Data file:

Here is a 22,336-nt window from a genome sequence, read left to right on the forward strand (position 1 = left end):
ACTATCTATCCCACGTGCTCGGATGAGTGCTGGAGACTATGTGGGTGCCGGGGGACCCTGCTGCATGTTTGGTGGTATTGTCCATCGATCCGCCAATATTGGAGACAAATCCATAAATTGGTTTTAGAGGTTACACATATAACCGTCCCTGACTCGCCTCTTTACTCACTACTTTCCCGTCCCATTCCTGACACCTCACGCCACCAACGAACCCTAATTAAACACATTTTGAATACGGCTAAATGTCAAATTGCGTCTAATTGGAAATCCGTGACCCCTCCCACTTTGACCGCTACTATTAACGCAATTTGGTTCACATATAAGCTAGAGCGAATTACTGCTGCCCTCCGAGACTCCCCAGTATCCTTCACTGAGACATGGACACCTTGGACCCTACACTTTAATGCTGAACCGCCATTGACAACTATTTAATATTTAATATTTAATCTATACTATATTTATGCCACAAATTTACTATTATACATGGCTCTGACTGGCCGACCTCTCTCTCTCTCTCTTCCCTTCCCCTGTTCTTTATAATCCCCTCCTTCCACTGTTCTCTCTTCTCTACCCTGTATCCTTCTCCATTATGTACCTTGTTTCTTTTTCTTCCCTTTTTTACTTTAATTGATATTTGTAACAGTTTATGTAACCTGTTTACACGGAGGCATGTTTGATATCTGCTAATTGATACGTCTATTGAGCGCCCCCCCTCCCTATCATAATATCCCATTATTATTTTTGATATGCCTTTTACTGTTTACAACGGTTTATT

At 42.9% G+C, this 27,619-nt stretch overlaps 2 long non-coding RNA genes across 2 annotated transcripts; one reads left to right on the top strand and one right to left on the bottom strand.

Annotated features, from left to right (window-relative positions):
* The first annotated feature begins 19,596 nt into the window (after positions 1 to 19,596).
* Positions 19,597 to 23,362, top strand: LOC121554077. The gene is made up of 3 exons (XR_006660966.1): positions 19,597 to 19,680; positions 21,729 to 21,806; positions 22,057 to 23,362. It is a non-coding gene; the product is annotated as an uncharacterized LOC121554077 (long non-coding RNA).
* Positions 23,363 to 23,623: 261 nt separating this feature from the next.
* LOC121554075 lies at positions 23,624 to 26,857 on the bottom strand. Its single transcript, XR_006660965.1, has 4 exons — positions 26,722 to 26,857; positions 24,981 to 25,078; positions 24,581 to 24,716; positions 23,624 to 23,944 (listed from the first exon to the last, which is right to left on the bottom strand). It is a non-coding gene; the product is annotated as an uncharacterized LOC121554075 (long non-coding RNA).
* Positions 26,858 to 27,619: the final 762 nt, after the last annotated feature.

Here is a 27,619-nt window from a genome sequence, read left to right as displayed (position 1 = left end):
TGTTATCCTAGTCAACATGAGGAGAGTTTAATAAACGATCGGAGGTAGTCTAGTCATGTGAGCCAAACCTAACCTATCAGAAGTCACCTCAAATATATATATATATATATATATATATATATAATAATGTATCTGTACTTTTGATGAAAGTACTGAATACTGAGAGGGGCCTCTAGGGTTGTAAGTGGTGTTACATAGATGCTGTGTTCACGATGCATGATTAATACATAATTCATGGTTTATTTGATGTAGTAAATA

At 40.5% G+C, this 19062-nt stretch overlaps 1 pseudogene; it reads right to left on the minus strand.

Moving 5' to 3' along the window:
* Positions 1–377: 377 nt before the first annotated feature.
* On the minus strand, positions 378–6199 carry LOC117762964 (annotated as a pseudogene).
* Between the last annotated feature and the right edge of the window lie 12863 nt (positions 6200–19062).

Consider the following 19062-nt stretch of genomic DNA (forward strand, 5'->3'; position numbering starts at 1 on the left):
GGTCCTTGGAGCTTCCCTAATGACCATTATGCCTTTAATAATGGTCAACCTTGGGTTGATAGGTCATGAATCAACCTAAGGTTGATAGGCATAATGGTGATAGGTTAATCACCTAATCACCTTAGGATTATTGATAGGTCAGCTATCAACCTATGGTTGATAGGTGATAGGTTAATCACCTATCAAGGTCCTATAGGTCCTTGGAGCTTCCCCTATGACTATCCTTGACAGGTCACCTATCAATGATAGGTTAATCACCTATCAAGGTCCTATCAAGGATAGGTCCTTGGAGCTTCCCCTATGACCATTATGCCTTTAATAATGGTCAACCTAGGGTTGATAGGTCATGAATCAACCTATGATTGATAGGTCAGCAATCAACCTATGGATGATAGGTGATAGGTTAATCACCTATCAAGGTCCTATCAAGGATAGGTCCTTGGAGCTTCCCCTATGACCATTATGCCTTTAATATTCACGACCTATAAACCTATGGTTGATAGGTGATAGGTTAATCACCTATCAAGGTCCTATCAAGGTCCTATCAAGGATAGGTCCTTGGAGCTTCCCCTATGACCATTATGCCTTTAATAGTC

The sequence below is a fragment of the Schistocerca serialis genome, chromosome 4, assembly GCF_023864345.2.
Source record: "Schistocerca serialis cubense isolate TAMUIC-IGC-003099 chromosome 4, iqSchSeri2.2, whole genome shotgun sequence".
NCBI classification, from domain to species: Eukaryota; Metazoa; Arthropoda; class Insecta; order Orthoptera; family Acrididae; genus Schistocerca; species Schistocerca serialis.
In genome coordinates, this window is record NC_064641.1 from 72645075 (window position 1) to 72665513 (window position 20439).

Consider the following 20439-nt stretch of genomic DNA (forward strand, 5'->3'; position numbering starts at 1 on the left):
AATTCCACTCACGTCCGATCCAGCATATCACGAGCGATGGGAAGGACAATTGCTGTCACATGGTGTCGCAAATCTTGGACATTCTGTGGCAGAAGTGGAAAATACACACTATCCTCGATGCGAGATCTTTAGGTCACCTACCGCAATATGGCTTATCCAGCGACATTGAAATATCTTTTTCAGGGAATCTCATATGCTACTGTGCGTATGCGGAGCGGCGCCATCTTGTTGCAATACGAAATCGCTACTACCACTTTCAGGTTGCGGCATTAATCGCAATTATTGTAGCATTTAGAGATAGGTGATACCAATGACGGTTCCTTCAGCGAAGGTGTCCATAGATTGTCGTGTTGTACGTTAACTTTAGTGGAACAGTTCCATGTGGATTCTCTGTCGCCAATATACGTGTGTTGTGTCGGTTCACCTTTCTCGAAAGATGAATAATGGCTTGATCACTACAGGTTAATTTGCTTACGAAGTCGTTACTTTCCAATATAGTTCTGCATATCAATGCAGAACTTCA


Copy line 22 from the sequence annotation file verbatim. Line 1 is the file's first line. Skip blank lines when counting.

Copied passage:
In genome coordinates, this window is record NC_064641.1 from 72645075 (window position 1) to 72665513 (window position 20439).